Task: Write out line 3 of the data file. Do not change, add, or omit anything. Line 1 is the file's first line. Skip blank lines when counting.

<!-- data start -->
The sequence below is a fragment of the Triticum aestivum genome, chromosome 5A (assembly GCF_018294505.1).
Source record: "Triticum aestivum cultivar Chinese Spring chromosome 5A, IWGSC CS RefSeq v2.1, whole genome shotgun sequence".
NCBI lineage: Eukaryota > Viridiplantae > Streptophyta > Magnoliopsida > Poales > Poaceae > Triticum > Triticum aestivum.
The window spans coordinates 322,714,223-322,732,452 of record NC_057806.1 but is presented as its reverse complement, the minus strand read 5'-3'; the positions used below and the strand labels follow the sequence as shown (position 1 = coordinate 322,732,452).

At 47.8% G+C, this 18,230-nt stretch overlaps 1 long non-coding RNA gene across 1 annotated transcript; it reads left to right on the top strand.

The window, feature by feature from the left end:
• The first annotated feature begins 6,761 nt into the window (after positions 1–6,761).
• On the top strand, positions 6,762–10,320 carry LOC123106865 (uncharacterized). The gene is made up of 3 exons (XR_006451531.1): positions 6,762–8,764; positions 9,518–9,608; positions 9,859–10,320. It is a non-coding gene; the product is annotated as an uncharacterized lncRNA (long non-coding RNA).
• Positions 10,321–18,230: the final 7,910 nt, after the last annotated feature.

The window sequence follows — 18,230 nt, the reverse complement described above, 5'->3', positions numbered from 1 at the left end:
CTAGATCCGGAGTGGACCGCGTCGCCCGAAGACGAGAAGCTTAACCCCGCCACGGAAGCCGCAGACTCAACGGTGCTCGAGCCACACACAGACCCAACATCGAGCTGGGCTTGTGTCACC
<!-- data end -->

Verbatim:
NCBI lineage: Eukaryota > Viridiplantae > Streptophyta > Magnoliopsida > Poales > Poaceae > Triticum > Triticum aestivum.